Duke and Sons

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Duke and Sons
Dukes logo.jpg
The Duke's logo
Type Cola
Manufacturer PepsiCo
Country of origin India
Introduced 1889
The Duke's plant in Chembur
A PET bottle of Duke's Soda

Duke and Sons Pvt. Ltd was established in 1889 in Bombay (now Mumbai), India, as a company that manufactured aerated waters, and fruit drinks.[1] It was originally owned by the Pandole family, a well-known Parsi business name.[2] Duke and Sons was founded by Dinshwaji Cooverji Pandole. The company used to manufacture Tango, Raspberry, Ginger, Pineapple, Lemonade and Mangola drinks under the Duke's brand. The Pandole family ran the company until 1994, when it was sold to PepsiCo.[3] When sold, Duke's had a 55% market share in the segments it operated in Bombay and Maharashtra.[4]

Pepsico manufactured the drinks until 2004, when it discontinued all the drinks apart from Lemonade and Mangola.[3] The decision was based on the fact that the drinks were marketed only in western India, while Pepsico wanted to concentrate on its national brands.[5] In December 2011, Pepsico announced that it was reviving the old flavours under the Duke's brand. Apart from reviving old drinks Raspberry soda, Gingerade and Ice-Cream soda, Pepsico announced the launch of a new drink, Mumbai Masala Soda under the Duke's brand.[6] The relaunch included a bright new PET packaging as well as retro glass bottles in addition to an increased margin for small retailers, enticing them to prominently display the bottles in their shops.[7] Pepsi relaunched Duke's Soda as well, as part of a strategy to increase market share with the help of regional brands.[8]

Originally, Duke's manufactured lemonade from a shed in Byculla and later at Khetwadi areas of Bombay. Its products were distributed by bullock cart and distribution was limited to Bombay until 1940, when the company acquired Ford trucks. By 1989, the company had 90 distribution trucks. In 1970, the company established a manufacturing unit in the suburb of Chembur, with a production capacity of 19,000 crates per shift.[9] When Coca-Cola first launched in India in the 1950s, Duke's launched Mangola, a mango flavoured juice drink to survive competition.[3] Duke's Gingerade was popularly used when people had eaten too much or had an upset stomach, while the Raspberry drink was a favourite at Parsi weddings as well as a children's favourite. The Duke's brand is synonymous with Irani cafés in Mumbai.[10]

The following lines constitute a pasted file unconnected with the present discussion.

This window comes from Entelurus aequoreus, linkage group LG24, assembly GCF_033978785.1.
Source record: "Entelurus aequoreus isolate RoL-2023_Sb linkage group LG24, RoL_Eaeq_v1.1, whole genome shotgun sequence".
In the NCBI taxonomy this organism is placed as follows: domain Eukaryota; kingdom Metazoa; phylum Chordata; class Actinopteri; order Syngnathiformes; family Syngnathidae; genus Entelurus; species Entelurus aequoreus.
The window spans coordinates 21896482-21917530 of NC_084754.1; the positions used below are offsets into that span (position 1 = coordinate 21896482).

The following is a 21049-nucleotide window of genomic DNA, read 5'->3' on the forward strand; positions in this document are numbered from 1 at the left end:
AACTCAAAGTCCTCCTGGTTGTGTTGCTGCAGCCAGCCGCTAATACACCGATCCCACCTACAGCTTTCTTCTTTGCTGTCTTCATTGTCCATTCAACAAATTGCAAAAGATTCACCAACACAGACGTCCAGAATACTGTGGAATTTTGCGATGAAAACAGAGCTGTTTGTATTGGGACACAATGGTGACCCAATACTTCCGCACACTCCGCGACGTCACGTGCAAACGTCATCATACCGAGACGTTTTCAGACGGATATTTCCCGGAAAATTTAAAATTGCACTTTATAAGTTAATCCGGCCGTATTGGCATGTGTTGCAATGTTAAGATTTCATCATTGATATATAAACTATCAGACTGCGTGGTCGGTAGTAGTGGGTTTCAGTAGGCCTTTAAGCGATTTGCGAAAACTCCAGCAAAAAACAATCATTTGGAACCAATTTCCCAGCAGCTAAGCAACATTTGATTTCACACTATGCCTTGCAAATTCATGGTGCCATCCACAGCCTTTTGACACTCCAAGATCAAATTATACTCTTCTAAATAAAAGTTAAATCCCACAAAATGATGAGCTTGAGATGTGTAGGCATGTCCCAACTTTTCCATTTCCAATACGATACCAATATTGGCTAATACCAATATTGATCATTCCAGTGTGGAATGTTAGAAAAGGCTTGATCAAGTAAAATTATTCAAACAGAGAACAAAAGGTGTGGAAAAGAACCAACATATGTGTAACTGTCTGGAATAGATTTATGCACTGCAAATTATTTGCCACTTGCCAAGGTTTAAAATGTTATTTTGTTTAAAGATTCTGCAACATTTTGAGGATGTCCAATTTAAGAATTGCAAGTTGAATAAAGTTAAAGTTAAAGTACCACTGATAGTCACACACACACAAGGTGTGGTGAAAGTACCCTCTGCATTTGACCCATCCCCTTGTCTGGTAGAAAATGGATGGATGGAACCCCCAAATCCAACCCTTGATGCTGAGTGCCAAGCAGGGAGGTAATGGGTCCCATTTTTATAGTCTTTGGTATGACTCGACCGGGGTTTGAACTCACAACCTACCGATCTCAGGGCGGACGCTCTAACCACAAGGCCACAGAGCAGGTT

References[edit]

  1. ^ Reed, Sir Stanley (1972). The Times of India directory and year book including who's who. Bennett, Coleman & Co. pp. xxi. 
  2. ^ "Ratan Tata is richest Parsi in India". The Economic Times. 16 June 2002. Retrieved 21 February 2012. 
  3. ^ a b c "The Duke Returns". The Indian Express. 4 December 2011. Retrieved 21 February 2012. 
  4. ^ "Ananda Bazar Patrika Ltd". Businessworld. Volume 14: 65. 1994. 
  5. ^ "PepsiCo plans to relaunch Duke's beverages". The Economic Times. 18 October 2011. Retrieved 21 February 2012. 
  6. ^ "Odd local drink: Duke's Mumbai masala soda". CNN. 24 October 2011. Retrieved 21 February 2012. 
  7. ^ "Retailers find more fizz in Pepsi's Duke soda". The Hindu Business Line. 30 November 2011. Retrieved 21 February 2012. 
  8. ^ "Bisleri takes a shot at soda again". Business Standard. 19 February 2012. Retrieved 21 February 2012. 
  9. ^ Advani, A.H. (1989). Business India (291-299): 94. 
  10. ^ "Duke’s brings back the sodas, but will it be the same?". Firstpost.com. 19 October 2011. Retrieved 21 February 2012.